DNA was extracted from swabs using the Zymo Research Fecal DNA kit (ZYMO Research Irvine, CA USA) according to the manufacturer’s instructions. Extracted DNA was used as a template for PCR using barcoded primers to amplify the V4 region of the 16S rRNA gene as previously described [34, 35]. Briefly, the V4 domain of the 16S rRNA gene was amplified using primers F515 (5′-NNNNNNNN GTGTGCCAGCMGCCGCGGTAA-3′) and R806 (5′-GGACTACHVGGGTWTCTAAT-3′), where the poly-N (italicized) sequence was an 8-nt barcode unique to each sample and a 2-nt linker sequence (bold). PCR amplification was carried out in a 15-μL reaction containing 1× GoTaq Green Mastermix (Promega, Madison, WI USA), 1 mM MgCl2 and 2 pmol of each primer. The amplification conditions included an initial denaturation step of 2 min at 94 °C, followed by 25 cycles of 94 °C for 45 s, 50 °C for 60 s, and 72 °C for 90 s, followed by a single final extension step at 72 °C for 10 min. Amplicons were pooled and purified using a Qiagen PCR purification column and submitted to the UC Davis Genome Center DNA Technologies Sequencing Core for paired-end library preparation, cluster generation, and 250-bp read sequencing on an Illumina MiSeq.
Quality-filtering of de-multiplexed reads was conducted as recommended  by removing low-abundance OTUs, to remove spurious reads and OTUs which result from artifacts of sequencing, and data was analyzed using QIIME 1.8.0 . The 13_8 GreenGenes database release was used for open reference OTU picking and taxonomy assignment, and bacterial sequences were aligned using UCLUST . To ensure even sequencing depth across samples, 7,000 sequences per sample were randomly subsampled for analysis of bacterial communities. Samples with fewer than 7,000 sequences were omitted. Alpha diversity estimates were computed for phylogenetic diversity (PD) and compared  by nonparametric two-sample t test with Bonferroni correction and 999 Monte Carlo permutations. Analysis of similarities (ANOSIM) distances were calculated using compare_categories.py using a weighted UNIFRAC distance matrix calculated by beta_diversity.py, both using QIIME . Family-level taxa abundances were used in STAMP  to generate principal component analyses (PCA). All 16S rRNA sequencing data is publicly available in QIITA (http://qiita.microbio.me).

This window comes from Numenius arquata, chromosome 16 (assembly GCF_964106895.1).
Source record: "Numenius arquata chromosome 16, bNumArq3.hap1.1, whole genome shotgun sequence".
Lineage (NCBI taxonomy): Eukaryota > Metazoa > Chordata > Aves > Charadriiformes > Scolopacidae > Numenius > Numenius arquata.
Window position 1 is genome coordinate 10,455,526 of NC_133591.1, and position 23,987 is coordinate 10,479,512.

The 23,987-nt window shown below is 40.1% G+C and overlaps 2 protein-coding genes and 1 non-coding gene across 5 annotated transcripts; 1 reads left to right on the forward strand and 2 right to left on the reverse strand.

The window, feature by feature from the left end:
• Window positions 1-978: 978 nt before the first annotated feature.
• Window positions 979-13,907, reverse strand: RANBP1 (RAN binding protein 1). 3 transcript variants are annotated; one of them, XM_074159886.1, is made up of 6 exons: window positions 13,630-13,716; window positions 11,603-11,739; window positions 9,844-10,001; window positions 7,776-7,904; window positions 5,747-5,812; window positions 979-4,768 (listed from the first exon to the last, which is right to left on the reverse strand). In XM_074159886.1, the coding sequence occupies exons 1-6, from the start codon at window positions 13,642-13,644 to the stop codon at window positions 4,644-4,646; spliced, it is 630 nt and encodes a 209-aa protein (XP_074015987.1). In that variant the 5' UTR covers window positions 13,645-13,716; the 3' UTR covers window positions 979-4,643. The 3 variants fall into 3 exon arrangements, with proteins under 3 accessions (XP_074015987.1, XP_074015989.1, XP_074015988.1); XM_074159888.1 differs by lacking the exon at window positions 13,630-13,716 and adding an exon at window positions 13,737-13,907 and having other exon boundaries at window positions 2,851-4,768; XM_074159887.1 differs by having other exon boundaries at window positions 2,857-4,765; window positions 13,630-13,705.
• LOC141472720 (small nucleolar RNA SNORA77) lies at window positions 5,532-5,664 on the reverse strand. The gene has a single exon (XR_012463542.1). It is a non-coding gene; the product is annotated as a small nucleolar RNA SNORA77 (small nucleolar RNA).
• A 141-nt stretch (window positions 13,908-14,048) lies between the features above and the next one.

Total genomic DNA was extracted from fecal samples with the ZYMO Research Fecal DNA Extraction kit according to manufacturer’s instructions and prepared using the Illumina MiSeq v3 Reagent Chemistry for whole genome shotgun sequencing of multiplexed 150-bp libraries at the University of California Davis Genome Sequencing Core (http://dnatech.genomecenter.ucdavis.edu). Samples used for metagenomic sequencing were selected from one animal from each litter, sampled before and after weaning, on day 14 (nursing, n = 3) and day 35 (weaned, n = 3). Barcoded sample libraries were pooled and sequenced across triplicate, single-read sequencing runs to reach adequate sequencing depth for fecal samples  and prevent run-to-run variation. FASTQ files from each run were de-multiplexed, quality filtered, and trimmed to 150 bp, and then reads for each sample were pooled from the three runs, yielding 15–20 million reads per sample, and submitted to the Metagenomics Rapid Annotation using Subsystem Technology (MGRAST) pipeline for analysis , which removes host genomic DNA reads and duplicate reads, bins 16S rRNA reads, and functionally classifies remaining reads by predicted protein sequence using several different schemes. All metagenomic sequencing data is publicly available on the MGRAST website (http://metagenomics.anl.gov). Subsystem classified reads were functionally classified and normalized in MGRAST and compared between groups by multiple t test using GraphPad Prism 6 (GraphPad Software Inc, La Jolla, CA).
We thank Nicholas Bokulich, Danielle Lemay, Morgan Lee, and Karen Kalanetra for the helpful discussions and guidance in DNA sequencing methodologies and analysis. We are also thankful to the UC Davis DNA Technologies Core Facility for their sequencing services. Metagenomic sequencing data is publicly available in the MGRAST database (http://metagenomics.anl.gov), and 16S marker gene sequencing reads, metadata, and sample barcodes are publicly available in QIITA (http://qiita.microbio.me).
DAM is a co-founder of Evolve Biosystems, a company focused on diet-based manipulation of the gut microbiota.